People Power (Social Movements)
The women’s movement.
Links: Imagining-Other Home Page
Part One: Introduction and History.
1.1 Definitions of feminism:
Maggie Humm (author of: Feminisms, a Reader, Harvester 1992 and The Dictionary of Feminist Theory, Harvester 1989):
"[feminism] incorporates both a doctrine of equal rights for women (the organised movement to obtain women's rights) and an ideology of social transformation aiming to create a world for women beyond simple equality... it is the ideology of women's liberation since intrinsic in all its approaches is the belief that women suffer injustice because of our sex.”
Rebecca West, 1913:
“I myself have never been able to find out precisely what feminism is; I only know that people call me a feminist whenever I express sentiments that differentiate me from a doormat or a prostitute."
Wilson, E.: Hidden Agendas... Tavistock 1986:
“[Feminism] embraces many theories - is a political commitment – or... an ethical commitment.. - to giving women their true value. It is not even possible to say it is a commitment to equality, since some feminists have argued... for separate spheres of influence, emphasising difference and complementarity rather than equality...”
<![if !supportLists]>- <![endif]>women ‘suffer injustice because of our sex’ – that is, women as a category are in a different position to men
<![if !supportLists]>- <![endif]>there may be other injustices – unfair treatment of groups of people due to class, ethnicity, sexual orientation, disability etc, but the way we deal with the sexes cuts across all of these (this is called ‘intersectionality’: there are interlocking systems of power that affect different sections of society)
<![if !supportLists]>- <![endif]>feminists are not all in agreement on everything, however, since some argue for equality (and would minimise the differences between the sexes), and others argue for a new order that recognises the differences between men and women but does not privilege men at the expense of women.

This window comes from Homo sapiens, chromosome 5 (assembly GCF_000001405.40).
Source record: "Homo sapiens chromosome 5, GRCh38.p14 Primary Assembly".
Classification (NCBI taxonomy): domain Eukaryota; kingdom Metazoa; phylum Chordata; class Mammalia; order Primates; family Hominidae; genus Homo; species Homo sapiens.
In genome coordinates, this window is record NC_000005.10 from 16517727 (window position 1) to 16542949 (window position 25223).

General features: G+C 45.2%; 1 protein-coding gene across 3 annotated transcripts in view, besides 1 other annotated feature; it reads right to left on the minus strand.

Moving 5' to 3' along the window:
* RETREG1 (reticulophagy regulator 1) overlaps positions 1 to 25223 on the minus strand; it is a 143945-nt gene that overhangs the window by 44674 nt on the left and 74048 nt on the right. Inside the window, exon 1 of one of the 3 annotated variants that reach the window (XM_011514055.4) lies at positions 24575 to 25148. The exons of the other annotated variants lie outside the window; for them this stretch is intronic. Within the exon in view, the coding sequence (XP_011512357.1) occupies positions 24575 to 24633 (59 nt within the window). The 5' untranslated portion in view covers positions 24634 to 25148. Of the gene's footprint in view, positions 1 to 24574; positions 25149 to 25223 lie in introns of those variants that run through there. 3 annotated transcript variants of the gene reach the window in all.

1.2. What kind of changes does the women’s movement seek?
Kate Millett, Sexual Politics 1969 (first published in Britain 1971) ‘A sexual revolution would require, perhaps first of all, an end of traditional sexual inhibitions and taboos, particularly those that most threaten patriarchal monogamous marriage – [for example] homosexuality, ‘illegitimacy’... It would ‘bring the institution of patriarchy to an end, abolishing both the ideology of male supremacy and the traditional socialization by which it is upheld’ 1971 (p 62)]
1.3. Patriarchy and tradition:
Although much of history has been just that (history), there were, in early times, cultures with significant goddesses; these were superceded by e.g. Judeo-Christianity and a "male" God. There is evidence for this in the fact that Celtic Christianity has retained the equal treatment of male and female.
Pythagoras: (500 BC):
"there is a good principle which created order, light and man, and a bad principle which created chaos, darkness and woman."
It might be worth pointing out that other early philosophies, notably Taoism, believed everything in the world could be put into one of two categories – however, for Taoism both elements of the duality are equally important (you cannot have light without dark, dry without wet, success without failure, etc).
Aristotle (4th century
The great philosopher Aristotle believed that there was a distinction between (mere) ‘matter’ and ‘form’. Whatever gave matter its form was clearly of more importance than the matter itself. He then decided that when a child is created, the ‘matter’ is provided by the mother (in the womb), and the ‘form’ by the father (presumably via the sperm). He also argued that women (like slaves and children) did not have the same reasoning capacity as men, and therefore should not be given citizenship, or involved in political decision-making, let alone become rulers.